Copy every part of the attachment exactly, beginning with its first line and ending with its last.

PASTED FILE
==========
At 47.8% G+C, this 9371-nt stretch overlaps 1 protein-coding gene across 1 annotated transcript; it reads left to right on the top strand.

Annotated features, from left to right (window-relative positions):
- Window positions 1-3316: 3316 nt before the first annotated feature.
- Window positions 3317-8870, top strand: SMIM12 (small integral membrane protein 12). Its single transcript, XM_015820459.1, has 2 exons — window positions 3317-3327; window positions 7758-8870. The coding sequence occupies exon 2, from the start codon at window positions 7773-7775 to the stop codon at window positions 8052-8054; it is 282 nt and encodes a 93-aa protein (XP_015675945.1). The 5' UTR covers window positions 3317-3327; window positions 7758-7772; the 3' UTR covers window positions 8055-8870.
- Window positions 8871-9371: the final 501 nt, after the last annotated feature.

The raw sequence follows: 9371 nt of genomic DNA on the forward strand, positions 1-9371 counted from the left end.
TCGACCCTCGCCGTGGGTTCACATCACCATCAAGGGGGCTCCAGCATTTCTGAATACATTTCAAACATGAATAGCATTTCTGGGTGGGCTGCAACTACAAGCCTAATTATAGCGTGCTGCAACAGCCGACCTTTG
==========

At 47.8% G+C, this 9371-nt stretch overlaps 1 protein-coding gene across 1 annotated transcript; it reads left to right on the top strand.

Annotated features, from left to right (window-relative positions):
- Window positions 1-3316: 3316 nt before the first annotated feature.
- Window positions 3317-8870, top strand: SMIM12 (small integral membrane protein 12). Its single transcript, XM_015820459.1, has 2 exons — window positions 3317-3327; window positions 7758-8870. The coding sequence occupies exon 2, from the start codon at window positions 7773-7775 to the stop codon at window positions 8052-8054; it is 282 nt and encodes a 93-aa protein (XP_015675945.1). The 5' UTR covers window positions 3317-3327; window positions 7758-7772; the 3' UTR covers window positions 8055-8870.
- Window positions 8871-9371: the final 501 nt, after the last annotated feature.

The raw sequence follows: 9371 nt of genomic DNA on the forward strand, positions 1-9371 counted from the left end.
TCGACCCTCGCCGTGGGTTCACATCACCATCAAGGGGGCTCCAGCATTTCTGAATACATTTCAAACATGAATAGCATTTCTGGGTGGGCTGCAACTACAAGCCTAATTATAGCGTGCTGCAACAGCCGACCTTTG